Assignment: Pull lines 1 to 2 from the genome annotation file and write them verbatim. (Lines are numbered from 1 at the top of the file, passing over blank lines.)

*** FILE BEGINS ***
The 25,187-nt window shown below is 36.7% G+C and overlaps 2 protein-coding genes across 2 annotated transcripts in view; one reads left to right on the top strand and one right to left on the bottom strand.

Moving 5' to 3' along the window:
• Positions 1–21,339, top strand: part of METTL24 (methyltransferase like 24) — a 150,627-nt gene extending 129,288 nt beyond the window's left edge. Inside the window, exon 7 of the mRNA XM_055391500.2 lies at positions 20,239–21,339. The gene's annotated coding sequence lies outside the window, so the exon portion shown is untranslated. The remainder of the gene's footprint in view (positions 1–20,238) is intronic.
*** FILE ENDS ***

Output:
The 25,187-nt window shown below is 36.7% G+C and overlaps 2 protein-coding genes across 2 annotated transcripts in view; one reads left to right on the top strand and one right to left on the bottom strand.

Moving 5' to 3' along the window: